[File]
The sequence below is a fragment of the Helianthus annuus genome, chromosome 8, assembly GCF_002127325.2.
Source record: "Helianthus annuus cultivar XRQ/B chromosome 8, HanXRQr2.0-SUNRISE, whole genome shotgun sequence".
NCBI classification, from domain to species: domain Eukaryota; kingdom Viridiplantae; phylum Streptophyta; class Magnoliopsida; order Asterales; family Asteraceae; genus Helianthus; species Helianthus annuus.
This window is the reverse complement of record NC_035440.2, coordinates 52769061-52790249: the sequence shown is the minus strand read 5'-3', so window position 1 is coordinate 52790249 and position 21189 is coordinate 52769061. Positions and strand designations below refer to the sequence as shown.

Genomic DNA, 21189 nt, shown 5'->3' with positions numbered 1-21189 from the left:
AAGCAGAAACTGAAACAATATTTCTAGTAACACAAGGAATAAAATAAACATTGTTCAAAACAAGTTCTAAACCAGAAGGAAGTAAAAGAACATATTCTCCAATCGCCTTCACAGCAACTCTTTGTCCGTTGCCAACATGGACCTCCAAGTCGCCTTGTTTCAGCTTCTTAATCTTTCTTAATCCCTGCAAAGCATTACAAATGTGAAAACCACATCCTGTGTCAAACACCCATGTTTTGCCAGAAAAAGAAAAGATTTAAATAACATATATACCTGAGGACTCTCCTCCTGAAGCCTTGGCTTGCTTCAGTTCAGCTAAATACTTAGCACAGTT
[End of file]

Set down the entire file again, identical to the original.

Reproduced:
The sequence below is a fragment of the Helianthus annuus genome, chromosome 8, assembly GCF_002127325.2.
Source record: "Helianthus annuus cultivar XRQ/B chromosome 8, HanXRQr2.0-SUNRISE, whole genome shotgun sequence".
NCBI classification, from domain to species: domain Eukaryota; kingdom Viridiplantae; phylum Streptophyta; class Magnoliopsida; order Asterales; family Asteraceae; genus Helianthus; species Helianthus annuus.
This window is the reverse complement of record NC_035440.2, coordinates 52769061-52790249: the sequence shown is the minus strand read 5'-3', so window position 1 is coordinate 52790249 and position 21189 is coordinate 52769061. Positions and strand designations below refer to the sequence as shown.

Genomic DNA, 21189 nt, shown 5'->3' with positions numbered 1-21189 from the left:
AAGCAGAAACTGAAACAATATTTCTAGTAACACAAGGAATAAAATAAACATTGTTCAAAACAAGTTCTAAACCAGAAGGAAGTAAAAGAACATATTCTCCAATCGCCTTCACAGCAACTCTTTGTCCGTTGCCAACATGGACCTCCAAGTCGCCTTGTTTCAGCTTCTTAATCTTTCTTAATCCCTGCAAAGCATTACAAATGTGAAAACCACATCCTGTGTCAAACACCCATGTTTTGCCAGAAAAAGAAAAGATTTAAATAACATATATACCTGAGGACTCTCCTCCTGAAGCCTTGGCTTGCTTCAGTTCAGCTAAATACTTAGCACAGTT